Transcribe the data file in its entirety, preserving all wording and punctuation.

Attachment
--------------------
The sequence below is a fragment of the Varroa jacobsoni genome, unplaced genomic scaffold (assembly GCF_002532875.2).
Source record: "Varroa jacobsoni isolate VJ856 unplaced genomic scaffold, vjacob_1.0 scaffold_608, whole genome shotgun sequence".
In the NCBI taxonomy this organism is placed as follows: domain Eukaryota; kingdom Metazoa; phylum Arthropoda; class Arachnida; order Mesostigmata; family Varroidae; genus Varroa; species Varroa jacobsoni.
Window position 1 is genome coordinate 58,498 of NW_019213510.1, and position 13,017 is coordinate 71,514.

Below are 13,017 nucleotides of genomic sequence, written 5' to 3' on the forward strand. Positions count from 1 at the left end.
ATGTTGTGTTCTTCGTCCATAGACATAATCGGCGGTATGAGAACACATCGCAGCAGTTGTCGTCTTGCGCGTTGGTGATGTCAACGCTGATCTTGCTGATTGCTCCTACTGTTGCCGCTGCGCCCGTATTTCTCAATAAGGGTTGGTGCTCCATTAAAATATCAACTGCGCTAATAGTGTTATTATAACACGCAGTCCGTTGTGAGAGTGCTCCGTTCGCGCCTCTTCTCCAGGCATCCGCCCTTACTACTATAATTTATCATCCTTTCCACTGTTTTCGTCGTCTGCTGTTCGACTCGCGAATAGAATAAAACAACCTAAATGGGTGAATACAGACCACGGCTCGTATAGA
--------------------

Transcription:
The sequence below is a fragment of the Varroa jacobsoni genome, unplaced genomic scaffold (assembly GCF_002532875.2).
Source record: "Varroa jacobsoni isolate VJ856 unplaced genomic scaffold, vjacob_1.0 scaffold_608, whole genome shotgun sequence".
In the NCBI taxonomy this organism is placed as follows: domain Eukaryota; kingdom Metazoa; phylum Arthropoda; class Arachnida; order Mesostigmata; family Varroidae; genus Varroa; species Varroa jacobsoni.
Window position 1 is genome coordinate 58,498 of NW_019213510.1, and position 13,017 is coordinate 71,514.

Below are 13,017 nucleotides of genomic sequence, written 5' to 3' on the forward strand. Positions count from 1 at the left end.
ATGTTGTGTTCTTCGTCCATAGACATAATCGGCGGTATGAGAACACATCGCAGCAGTTGTCGTCTTGCGCGTTGGTGATGTCAACGCTGATCTTGCTGATTGCTCCTACTGTTGCCGCTGCGCCCGTATTTCTCAATAAGGGTTGGTGCTCCATTAAAATATCAACTGCGCTAATAGTGTTATTATAACACGCAGTCCGTTGTGAGAGTGCTCCGTTCGCGCCTCTTCTCCAGGCATCCGCCCTTACTACTATAATTTATCATCCTTTCCACTGTTTTCGTCGTCTGCTGTTCGACTCGCGAATAGAATAAAACAACCTAAATGGGTGAATACAGACCACGGCTCGTATAGA